Lesson

Beware of accuracy and privacy issues in using truck transponder data for developing real-time traveler information applications.

An Oregon Department of Transportation Experience


August 2009
Oregon; United States


Background (Show)

Lesson Learned

The truck transponder data, archived from operations at weigh-in-motion (WIM) stations, were processed and filtered through data matching algorithms to generate real-time estimates of corridor level travel times. The first algorithm matched transponder equipped trucks in a time window between upstream and downstream stations on each corridor. The second algorithm filtered these matches for through trucks. The resulting data represented corridor level travel times for trucks over a two year period (2007-2008). To determine if these data could be used to represent travel times for passenger cars, field observations were made using probe vehicles to compare truck travel time performance with car travel time performance.

Findings from the study offer the following lessons learned:

Consider using truck transponder data to monitor various freight corridor performance measures. For freight corridors, promising freight performance measures that can be evaluated using the transponder linked WIM data include: average travel time on key corridors; ton-miles on each corridor by various temporal considerations; overweight vehicles on corridors by temporal variation; empty vehicles; seasonal variability in loading, routes, and volumes; percent trucks with tags on each corridor; potentially estimating an origin-destination matrix; and average weight for various configurations.

Beware of limitations in using truck transponder data to develop any real-time traveler information application. Transponder tag matching at successive weigh stations can be used to estimate long-term freight corridor performance. However, caution should be used when developing applications for real-time traveler information systems. The following challenges were noted.
  • The market penetration of transponder tags in freight vehicles is generally low and varies by location. The analysis indicated that on primary links there were enough trucks with tags (both numbers and frequency) to establish travel times between stations (assuming data issues can be resolved). However, on secondary links not enough trucks were available to generate real-time data.
  • The distance between weigh stations (reader locations) was relatively long. The report suggested that sensor spacing of 100 miles or less is reasonable. However, shorter spacing may be required around typical areas of delay and places where routes diverge. Additional sensors to read transponders could be installed to improve the accuracy and decrease the latency of travel time estimates. The hardware and labor for additional transponder readers were estimated to cost $9,000 each, not including the cost of integrating these sensors with the current WIM system data.
  • Trucks may stop for fuel, rest, and deliveries. More sophisticated algorithmic approaches could be applied to filter out trucks that made a stop between stations.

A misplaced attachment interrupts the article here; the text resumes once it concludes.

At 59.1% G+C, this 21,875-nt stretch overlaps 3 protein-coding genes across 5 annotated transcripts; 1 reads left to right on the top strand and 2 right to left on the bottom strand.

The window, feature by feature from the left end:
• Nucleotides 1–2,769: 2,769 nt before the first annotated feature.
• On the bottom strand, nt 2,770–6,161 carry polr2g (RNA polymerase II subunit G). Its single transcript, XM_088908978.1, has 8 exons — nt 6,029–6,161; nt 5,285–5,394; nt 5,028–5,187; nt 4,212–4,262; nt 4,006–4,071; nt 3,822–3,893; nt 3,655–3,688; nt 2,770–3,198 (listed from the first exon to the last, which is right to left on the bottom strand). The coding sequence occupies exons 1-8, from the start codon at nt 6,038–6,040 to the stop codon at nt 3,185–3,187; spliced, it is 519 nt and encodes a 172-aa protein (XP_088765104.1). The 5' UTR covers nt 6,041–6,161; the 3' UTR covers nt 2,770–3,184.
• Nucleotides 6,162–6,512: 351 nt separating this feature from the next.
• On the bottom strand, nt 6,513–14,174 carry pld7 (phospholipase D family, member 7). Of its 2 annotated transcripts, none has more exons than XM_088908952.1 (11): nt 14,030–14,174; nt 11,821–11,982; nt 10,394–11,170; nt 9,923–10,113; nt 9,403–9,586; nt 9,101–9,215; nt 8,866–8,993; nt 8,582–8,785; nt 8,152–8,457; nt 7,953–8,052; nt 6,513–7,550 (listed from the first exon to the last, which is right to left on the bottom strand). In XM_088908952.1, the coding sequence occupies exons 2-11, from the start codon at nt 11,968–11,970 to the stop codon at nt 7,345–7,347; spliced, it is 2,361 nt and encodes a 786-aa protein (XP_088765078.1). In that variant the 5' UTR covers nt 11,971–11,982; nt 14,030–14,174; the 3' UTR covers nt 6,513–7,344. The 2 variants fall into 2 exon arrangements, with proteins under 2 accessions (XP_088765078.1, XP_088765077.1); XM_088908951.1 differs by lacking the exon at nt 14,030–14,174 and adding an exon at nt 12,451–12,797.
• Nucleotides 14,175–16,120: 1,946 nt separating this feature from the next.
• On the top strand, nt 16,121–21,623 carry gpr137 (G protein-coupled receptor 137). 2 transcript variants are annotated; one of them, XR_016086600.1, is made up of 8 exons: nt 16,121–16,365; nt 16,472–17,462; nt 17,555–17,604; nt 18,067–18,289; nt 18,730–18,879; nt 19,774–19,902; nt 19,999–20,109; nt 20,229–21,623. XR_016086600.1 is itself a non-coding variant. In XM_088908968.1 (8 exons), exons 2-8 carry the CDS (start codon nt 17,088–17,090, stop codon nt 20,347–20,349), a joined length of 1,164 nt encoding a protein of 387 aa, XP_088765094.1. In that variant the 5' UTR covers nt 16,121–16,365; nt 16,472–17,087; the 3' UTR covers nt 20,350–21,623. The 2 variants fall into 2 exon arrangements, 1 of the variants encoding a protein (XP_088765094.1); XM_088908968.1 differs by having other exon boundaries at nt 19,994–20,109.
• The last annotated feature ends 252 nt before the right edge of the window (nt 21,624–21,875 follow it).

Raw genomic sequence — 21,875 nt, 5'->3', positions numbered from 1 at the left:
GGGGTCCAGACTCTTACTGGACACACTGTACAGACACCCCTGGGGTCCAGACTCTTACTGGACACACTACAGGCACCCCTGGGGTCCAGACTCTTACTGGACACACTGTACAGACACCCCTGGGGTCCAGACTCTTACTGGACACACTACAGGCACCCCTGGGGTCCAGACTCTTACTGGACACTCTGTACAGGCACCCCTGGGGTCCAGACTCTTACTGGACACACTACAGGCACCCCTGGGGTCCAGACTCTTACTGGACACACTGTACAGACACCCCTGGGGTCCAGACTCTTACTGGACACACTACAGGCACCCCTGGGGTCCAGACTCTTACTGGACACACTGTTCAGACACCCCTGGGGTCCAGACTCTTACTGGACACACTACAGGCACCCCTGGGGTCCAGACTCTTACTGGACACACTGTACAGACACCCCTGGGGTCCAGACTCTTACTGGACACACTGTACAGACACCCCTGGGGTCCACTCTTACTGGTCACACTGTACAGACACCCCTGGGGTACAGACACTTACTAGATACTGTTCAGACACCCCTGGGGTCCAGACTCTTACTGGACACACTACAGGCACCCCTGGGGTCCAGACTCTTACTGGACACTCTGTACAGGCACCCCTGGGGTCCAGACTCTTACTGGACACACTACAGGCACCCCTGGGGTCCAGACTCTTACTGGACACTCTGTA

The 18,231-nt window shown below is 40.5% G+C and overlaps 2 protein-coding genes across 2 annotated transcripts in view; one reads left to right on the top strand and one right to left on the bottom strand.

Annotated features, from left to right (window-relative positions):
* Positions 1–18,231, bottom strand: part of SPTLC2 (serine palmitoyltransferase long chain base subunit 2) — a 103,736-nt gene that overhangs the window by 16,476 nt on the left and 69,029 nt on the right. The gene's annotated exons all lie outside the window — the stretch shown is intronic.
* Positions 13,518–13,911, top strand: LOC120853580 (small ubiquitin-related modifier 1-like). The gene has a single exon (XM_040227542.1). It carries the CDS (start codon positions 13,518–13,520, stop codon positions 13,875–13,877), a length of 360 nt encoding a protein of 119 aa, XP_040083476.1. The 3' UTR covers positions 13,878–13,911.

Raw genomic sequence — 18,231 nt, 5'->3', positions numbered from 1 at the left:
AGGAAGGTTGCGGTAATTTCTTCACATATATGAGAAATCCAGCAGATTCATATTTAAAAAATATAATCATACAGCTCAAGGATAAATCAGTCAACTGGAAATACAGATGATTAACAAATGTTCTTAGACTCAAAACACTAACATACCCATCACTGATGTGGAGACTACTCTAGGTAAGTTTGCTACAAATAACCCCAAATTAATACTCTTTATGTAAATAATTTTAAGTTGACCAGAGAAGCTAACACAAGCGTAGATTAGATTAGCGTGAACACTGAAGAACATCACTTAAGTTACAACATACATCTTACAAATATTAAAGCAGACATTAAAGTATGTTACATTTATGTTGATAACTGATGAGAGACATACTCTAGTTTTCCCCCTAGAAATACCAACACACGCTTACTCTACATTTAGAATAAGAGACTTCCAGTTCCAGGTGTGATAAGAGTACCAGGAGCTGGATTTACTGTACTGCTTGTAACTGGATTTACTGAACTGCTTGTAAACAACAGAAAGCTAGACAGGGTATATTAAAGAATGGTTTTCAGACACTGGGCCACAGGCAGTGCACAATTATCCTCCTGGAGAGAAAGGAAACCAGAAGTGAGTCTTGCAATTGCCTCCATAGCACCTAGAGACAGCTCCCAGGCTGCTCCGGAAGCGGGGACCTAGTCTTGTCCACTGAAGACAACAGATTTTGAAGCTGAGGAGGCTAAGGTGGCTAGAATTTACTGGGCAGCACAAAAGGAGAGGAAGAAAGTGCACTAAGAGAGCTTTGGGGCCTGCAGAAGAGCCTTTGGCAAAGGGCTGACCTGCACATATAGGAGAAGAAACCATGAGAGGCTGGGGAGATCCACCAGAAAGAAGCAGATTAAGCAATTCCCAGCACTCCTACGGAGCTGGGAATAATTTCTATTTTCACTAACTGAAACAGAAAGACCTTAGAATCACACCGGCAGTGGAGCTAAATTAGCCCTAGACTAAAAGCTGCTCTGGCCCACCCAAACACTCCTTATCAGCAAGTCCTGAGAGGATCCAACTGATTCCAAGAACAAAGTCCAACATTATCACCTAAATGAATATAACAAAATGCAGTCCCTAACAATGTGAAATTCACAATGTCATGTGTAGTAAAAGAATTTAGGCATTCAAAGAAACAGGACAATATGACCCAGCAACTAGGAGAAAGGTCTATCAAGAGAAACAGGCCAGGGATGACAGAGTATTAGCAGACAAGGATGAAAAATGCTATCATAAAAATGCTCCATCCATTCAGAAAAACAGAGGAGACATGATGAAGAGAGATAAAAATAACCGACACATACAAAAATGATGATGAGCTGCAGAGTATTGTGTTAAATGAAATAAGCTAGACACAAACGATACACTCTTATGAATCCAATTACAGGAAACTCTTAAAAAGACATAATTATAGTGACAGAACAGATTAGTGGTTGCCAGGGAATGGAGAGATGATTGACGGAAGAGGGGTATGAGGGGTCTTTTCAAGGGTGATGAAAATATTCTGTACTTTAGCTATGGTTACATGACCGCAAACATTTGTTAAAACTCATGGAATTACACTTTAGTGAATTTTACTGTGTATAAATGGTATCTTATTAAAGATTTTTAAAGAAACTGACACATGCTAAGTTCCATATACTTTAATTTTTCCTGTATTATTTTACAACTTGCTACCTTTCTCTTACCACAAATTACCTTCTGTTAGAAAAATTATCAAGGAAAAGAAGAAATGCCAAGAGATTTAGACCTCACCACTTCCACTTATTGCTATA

• Comparisons to passenger cars may be difficult since truck travel speeds are different.
  • Recent advances in alternative traffic monitoring technologies such as cell phone, navigation devices, vehicle-to-vehicle, vehicle–to-infrastructure, and Media Access Control (MAC) address matching may be more suitable for providing real-time traveler information.
Address privacy issues in any public release of truck transponder data. Typically, state policy protects the identity of any individual truck or carrier associated with a transponder. Where performance analysis is required, but privacy must be maintained, database archives can be sanitized by linking data to fictitious names and numbers.

Performance measurement can help agencies achieve planned objectives in terms of improving mobility, reliability, safety, and reducing costs and environmental impacts. Overall, the findings of Oregon’s research indicate that truck transponder matching algorithms can support long-term monitoring of freight corridor performance. Applications for real-time traveler information, however, are limited when data quality is poor (e.g., incorrect time stamps). When data quality is good, the research indicates that average speeds and standard deviations can be calculated to detect corridor delays, especially weather based.


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Source

Developing Corridor-Level Truck Travel Time Estimates and Other Freight Performance Measures From Archived ITS Data

Author: Christopher M. Monsere, Michael Wolfe, Heba Alawakiel, and Max Stephens

Published By: Oregon Department of Transportation

Source Date: August 2009

URL: http://www.oregon.gov/ODOT/TD/TP_RES/docs/Reports/2009/Truck_Travel_Time.pdf

Lesson Contacts

Lesson Analyst:

Mike Mercer
Noblis
202-863-3646
michael.mercer@noblis.org


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Notes

Lesson of the Month for November, 2009 !


Lesson ID: 2009-00497